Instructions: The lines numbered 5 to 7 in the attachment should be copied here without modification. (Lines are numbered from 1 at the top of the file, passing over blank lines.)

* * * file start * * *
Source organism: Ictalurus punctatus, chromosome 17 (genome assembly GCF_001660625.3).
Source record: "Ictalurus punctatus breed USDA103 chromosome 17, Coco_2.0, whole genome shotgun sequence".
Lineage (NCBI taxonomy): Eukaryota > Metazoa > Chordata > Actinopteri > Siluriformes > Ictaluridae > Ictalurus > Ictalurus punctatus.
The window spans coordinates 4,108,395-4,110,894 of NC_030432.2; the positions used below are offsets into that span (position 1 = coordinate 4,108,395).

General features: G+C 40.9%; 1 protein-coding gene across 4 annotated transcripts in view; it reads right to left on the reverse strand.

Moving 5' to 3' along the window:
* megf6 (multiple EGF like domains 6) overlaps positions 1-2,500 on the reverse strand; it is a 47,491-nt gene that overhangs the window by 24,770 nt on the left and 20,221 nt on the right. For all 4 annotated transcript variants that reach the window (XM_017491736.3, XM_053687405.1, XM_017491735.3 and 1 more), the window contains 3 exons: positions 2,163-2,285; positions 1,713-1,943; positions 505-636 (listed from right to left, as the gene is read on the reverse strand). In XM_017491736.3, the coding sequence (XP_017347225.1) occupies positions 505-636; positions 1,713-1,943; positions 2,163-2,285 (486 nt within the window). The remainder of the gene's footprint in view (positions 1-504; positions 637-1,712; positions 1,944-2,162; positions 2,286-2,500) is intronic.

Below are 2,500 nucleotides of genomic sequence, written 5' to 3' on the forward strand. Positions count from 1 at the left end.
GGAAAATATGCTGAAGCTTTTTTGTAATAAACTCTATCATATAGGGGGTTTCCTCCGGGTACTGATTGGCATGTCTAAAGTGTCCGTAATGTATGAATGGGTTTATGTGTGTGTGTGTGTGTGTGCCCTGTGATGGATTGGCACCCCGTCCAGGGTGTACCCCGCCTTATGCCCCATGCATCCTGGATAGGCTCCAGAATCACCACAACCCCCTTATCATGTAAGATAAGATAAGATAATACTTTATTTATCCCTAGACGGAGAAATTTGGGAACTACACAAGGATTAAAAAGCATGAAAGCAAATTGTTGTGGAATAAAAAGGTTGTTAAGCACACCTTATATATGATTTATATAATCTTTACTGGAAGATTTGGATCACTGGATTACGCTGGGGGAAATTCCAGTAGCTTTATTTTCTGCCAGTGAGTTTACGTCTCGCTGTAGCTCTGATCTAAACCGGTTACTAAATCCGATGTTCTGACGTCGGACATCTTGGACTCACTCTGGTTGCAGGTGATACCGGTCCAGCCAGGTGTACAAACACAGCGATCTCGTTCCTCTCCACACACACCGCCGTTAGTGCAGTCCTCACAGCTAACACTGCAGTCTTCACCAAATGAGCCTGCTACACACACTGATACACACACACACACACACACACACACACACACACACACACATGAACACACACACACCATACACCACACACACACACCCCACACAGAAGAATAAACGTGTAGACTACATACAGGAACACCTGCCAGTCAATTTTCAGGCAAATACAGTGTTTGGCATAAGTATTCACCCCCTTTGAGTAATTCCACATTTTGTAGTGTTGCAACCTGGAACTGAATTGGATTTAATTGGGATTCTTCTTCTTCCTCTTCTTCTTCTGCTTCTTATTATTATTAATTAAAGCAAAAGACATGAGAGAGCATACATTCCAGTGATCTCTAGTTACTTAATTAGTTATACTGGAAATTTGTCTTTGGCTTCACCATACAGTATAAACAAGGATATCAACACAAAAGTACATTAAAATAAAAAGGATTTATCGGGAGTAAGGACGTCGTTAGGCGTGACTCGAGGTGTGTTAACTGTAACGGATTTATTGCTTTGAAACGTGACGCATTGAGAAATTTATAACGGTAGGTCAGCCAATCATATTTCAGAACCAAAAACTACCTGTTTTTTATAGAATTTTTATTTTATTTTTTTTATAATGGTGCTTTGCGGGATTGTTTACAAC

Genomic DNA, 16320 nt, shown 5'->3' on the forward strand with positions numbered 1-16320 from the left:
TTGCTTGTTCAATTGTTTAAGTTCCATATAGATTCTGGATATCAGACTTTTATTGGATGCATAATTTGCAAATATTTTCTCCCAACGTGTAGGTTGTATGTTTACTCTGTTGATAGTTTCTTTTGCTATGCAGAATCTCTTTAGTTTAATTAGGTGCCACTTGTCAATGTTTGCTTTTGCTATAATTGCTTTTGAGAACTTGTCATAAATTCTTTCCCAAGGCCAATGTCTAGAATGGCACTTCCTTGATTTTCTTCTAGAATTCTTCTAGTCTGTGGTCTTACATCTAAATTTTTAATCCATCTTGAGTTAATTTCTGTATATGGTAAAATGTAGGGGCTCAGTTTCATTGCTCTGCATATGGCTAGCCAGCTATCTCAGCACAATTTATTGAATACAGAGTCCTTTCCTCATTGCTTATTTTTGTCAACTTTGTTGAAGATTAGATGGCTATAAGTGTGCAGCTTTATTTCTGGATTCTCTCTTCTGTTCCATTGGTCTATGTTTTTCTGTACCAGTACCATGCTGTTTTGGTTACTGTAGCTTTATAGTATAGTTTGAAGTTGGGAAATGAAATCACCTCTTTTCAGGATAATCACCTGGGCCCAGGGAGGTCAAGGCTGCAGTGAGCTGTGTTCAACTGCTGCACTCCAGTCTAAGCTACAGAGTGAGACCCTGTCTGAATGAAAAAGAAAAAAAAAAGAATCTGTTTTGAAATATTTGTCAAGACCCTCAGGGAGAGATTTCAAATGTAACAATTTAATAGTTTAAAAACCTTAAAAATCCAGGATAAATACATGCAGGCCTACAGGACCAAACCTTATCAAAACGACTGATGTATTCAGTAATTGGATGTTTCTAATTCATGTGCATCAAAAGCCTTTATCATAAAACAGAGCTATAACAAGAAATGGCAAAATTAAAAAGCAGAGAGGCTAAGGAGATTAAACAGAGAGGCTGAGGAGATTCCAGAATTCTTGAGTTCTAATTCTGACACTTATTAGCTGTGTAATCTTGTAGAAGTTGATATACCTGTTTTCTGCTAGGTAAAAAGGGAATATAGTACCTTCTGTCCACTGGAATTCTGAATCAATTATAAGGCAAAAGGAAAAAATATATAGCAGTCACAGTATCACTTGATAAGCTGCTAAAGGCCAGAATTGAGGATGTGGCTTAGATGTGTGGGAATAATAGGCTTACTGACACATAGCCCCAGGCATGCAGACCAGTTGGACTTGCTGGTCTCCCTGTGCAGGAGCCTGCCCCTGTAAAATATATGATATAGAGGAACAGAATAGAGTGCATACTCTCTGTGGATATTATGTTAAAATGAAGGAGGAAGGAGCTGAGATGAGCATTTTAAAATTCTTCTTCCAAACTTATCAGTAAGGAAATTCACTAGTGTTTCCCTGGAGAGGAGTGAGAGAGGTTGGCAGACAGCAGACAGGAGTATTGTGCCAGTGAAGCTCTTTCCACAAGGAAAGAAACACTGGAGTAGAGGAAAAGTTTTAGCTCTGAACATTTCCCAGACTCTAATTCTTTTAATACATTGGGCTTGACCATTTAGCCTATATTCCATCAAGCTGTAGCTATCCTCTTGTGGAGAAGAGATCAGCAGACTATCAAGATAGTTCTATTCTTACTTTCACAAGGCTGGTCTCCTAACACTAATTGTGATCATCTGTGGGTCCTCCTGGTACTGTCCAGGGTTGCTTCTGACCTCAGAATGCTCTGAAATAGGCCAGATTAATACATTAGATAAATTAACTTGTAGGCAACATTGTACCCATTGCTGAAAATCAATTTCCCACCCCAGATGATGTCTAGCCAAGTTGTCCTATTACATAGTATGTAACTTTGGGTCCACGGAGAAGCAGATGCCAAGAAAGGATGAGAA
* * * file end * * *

General features: G+C 40.9%; 1 protein-coding gene across 4 annotated transcripts in view; it reads right to left on the reverse strand.

Moving 5' to 3' along the window:
* megf6 (multiple EGF like domains 6) overlaps positions 1-2,500 on the reverse strand; it is a 47,491-nt gene that overhangs the window by 24,770 nt on the left and 20,221 nt on the right. For all 4 annotated transcript variants that reach the window (XM_017491736.3, XM_053687405.1, XM_017491735.3 and 1 more), the window contains 3 exons: positions 2,163-2,285; positions 1,713-1,943; positions 505-636 (listed from right to left, as the gene is read on the reverse strand). In XM_017491736.3, the coding sequence (XP_017347225.1) occupies positions 505-636; positions 1,713-1,943; positions 2,163-2,285 (486 nt within the window). The remainder of the gene's footprint in view (positions 1-504; positions 637-1,712; positions 1,944-2,162; positions 2,286-2,500) is intronic.